We are coming off Memorial Day, the federal holiday in the United States for mourning the U.S. military personnel who have died serving in our Armed Forces. Memorial Day was originally called Decoration Day ... a day of remembrance which originated during the American Civil War, when citizens from both the North and the South would place flowers on the graves of those who had been killed in battle (even though estimates of the dead range as high as 700,000, agreed upon numbers are 360,222 from the North and 258,000 from the South, for a total of 618,222 Americans). Our holiday "sights" now turn to Independence Day and all the celebrations and memorials which attend to it.

Tucked in the middle of these two holidays is a day of observance, June 14, called Flag Day. It is not a national holiday and only one state recognizes it as a state holiday … the Commonwealth of Pennsylvania. Surprising, since the American flag is so pervasive, visible, and honored during these two holidays, and sixteen other designated holidays. Flags are proudly flown over 163 embassies, 93 consulates, and innumerable federal, state and local government buildings, businesses, and schools. They are also flown at half staff after times of tragedy, and during times of sadness, such as mass school shootings. It is right that we fly our flag, and honor our country and ideals with passion. It is also right that we live our country's ideals with compassion. 

Glenn Ballard

Glenn Ballard

150 million flags are sold each year in America, 95% of which are truly "Made in America." There may be some disagreement about who made the first flag, but records show that on May 29, 1777, Betsy Ross was paid by the Pennsylvania State Navy Board for making flags. On June 14, 1777, Congress adopted the "Stars and Stripes" as our official national flag. Betsy Ross continued to make flags for 50 years under government contracts. The first American flag flew in battle on Sept. 3, 1777. For 245 years this symbol of "liberty and justice for all" has flown around the world. Through wars and in times of peace, the sight of the American flag has given notice to foes and assurances to friends that democracy lives. No other symbol captures the power and glory of our nation like the American flag.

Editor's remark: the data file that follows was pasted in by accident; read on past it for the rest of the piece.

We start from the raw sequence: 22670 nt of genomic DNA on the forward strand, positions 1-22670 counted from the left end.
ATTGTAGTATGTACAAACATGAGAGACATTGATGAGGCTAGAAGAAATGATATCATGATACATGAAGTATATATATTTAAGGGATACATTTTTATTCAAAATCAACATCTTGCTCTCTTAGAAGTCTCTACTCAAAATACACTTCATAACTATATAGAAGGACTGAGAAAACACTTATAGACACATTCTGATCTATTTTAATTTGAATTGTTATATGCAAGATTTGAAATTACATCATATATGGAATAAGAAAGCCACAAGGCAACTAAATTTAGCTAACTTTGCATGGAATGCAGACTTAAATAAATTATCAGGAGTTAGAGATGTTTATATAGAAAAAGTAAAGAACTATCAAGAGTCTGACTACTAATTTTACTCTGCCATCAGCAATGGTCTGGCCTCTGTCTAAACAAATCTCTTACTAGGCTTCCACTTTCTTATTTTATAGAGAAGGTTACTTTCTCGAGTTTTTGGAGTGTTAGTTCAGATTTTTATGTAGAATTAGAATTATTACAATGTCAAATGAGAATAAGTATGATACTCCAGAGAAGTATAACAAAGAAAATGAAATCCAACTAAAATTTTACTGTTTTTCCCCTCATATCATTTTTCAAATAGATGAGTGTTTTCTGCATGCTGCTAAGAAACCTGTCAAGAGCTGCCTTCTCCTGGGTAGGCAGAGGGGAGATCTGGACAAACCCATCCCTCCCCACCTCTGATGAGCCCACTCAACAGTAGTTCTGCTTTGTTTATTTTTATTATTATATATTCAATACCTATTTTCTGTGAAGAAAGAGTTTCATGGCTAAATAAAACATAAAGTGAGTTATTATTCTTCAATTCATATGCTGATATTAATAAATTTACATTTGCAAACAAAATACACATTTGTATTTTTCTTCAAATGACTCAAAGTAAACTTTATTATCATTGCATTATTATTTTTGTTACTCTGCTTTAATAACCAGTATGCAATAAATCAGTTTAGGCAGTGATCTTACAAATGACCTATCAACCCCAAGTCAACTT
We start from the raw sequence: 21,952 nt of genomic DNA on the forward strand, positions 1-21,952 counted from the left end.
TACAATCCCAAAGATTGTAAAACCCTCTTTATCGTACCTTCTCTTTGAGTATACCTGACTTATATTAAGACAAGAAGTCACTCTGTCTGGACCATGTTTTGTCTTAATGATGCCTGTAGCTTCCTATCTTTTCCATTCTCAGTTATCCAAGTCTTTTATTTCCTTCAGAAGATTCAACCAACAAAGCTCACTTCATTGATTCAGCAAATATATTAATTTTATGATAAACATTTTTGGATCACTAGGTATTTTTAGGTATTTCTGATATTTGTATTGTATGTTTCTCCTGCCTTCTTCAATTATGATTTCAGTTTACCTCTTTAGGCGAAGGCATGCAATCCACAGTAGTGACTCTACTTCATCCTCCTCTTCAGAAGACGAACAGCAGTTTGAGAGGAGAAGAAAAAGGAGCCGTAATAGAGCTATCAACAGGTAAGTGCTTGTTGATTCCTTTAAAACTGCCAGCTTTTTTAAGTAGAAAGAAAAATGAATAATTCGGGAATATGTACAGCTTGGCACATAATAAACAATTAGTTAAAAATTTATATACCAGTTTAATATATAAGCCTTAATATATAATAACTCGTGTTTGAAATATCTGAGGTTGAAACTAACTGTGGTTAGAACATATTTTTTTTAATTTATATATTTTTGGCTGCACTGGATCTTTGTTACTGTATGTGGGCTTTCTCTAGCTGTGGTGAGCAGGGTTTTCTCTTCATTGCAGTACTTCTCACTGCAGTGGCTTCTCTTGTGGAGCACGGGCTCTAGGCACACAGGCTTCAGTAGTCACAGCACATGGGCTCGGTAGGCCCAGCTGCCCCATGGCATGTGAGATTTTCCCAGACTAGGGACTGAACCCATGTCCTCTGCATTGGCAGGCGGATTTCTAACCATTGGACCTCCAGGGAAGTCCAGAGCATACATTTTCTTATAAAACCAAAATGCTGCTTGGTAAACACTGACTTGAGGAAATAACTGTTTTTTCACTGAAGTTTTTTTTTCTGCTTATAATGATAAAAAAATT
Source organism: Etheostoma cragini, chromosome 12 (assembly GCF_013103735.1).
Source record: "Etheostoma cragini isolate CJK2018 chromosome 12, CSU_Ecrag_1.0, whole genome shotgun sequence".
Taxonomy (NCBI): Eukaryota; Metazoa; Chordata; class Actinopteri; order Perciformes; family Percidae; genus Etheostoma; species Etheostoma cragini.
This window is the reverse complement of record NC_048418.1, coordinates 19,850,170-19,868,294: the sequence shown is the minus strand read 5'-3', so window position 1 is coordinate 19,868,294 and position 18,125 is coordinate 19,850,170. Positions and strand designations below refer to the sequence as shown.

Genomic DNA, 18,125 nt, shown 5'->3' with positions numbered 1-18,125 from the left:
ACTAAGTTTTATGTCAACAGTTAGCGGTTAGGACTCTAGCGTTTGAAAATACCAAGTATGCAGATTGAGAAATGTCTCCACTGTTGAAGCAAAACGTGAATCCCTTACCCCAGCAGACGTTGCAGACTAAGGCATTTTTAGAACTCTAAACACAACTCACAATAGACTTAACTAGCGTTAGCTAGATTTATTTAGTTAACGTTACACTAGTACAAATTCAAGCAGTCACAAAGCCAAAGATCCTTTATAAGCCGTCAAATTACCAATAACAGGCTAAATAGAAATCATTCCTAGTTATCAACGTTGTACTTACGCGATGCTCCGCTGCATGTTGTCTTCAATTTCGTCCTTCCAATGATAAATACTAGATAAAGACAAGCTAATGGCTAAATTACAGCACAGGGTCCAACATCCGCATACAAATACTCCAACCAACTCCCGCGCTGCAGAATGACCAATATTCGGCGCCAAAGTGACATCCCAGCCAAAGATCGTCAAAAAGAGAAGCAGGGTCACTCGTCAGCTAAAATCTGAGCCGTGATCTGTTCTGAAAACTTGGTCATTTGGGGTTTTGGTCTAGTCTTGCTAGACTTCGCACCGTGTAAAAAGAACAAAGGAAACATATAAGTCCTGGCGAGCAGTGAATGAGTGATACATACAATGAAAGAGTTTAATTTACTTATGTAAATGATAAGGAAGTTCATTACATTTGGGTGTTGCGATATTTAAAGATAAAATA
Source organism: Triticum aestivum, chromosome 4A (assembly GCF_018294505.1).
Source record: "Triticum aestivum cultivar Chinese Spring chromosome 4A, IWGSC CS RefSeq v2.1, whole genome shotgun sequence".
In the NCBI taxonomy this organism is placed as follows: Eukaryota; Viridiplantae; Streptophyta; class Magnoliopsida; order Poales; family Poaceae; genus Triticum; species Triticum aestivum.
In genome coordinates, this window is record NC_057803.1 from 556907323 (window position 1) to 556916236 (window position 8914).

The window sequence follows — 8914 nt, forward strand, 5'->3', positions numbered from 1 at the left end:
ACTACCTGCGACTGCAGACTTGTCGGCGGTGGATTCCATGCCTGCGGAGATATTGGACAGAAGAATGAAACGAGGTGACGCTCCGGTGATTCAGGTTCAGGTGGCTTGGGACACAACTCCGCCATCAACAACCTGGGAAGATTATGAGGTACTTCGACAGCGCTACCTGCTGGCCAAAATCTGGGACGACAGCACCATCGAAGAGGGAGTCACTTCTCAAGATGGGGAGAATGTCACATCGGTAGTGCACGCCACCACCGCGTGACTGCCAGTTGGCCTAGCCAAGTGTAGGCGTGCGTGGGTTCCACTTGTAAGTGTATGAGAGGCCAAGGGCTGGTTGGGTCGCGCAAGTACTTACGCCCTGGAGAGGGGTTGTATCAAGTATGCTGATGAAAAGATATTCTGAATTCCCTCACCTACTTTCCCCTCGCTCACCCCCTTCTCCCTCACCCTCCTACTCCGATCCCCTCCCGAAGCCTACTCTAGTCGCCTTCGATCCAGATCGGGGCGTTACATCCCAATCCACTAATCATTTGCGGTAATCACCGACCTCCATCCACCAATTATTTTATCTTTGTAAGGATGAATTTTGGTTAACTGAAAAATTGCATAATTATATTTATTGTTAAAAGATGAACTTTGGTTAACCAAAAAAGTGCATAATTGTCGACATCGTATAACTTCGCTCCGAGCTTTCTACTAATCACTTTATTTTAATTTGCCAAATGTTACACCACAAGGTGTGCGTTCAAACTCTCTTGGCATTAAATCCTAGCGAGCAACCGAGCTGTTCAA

The first mention of a piece of colored cloth, a flag, is from the 11th century B.C.E. in China. Denmark flew their first flag on June 15, 1219 … a flag recognized in 1625 as the national flag of that country and is the oldest continually flying national flag. The American flag is an adolescent compared to the flags of many nations. Its colors are not unique — the red, white and blue. There are 29 countries whose flags are those colors, including Australia, France, New Zealand, the United Kingdom, and Russia. Our flag was not born of geography, culture, monarchy, or fiefdom … but like our country out of an idea, an ideal that all people are equal, have human and inalienable rights, including the rights to life, liberty, the pursuit of happiness and that government exists only through the consent of of the governed, for the common good, i.e., a government of the people, by the people, and for the people.

Francis Bellamy, a socialist minister, wrote the Pledge of Allegiance in 1892. As children we learned to recite this pledge to our nation, which is indivisible and guarantees liberty and justice for all. The words and the flag are not symbols of division, discord, hatred, fear, or greed — they stand for our ideals of honor, unity, and who we are.  

Many homes, including my own, display a triangular shadow box holding an American flag which once draped a coffin, reminding us that "man is but a breath, his days like a shadow"(Psalm 144:4). This triangular flag has thirteen folds symbolizing: 1. Life; 2. Eternal life; 3. A veteran's service; 4. Trust in divine guidance; 5. Moral actions; 6. Heartfelt intentions; 7. Armed Forces tribute; 8. All those who have entered the shadow of death;  9. Motherhood; 10. Fatherhood; 11. God of Abraham, Isaac and Jacob; 12. The Father, Son, and Holy Spirit; 13. Stars uppermost to remind us "In God We Trust."

We do not honor or pledge allegiance to a piece of cloth, but to the citizens and republic for which it stands, for liberty and justice, and not only who we are, but who and how much better we can be. No matter how thin, threadbare, faded or torn a flag may be, it is never so honorable, honored, or comforting as when that triangular piece of colored cloth is placed into the trembling arms and grieving heart of a parent, spouse, child, loved one and a single bugle says it is time to rest, all is well.

Glenn Ballard, of Frankfort, has 40 years of experience in administration in the areas of mental health, health care and education. He is retired and "a repurposed citizen for commonwealth and country." He can be emailed at midvar1975@gmail.com.

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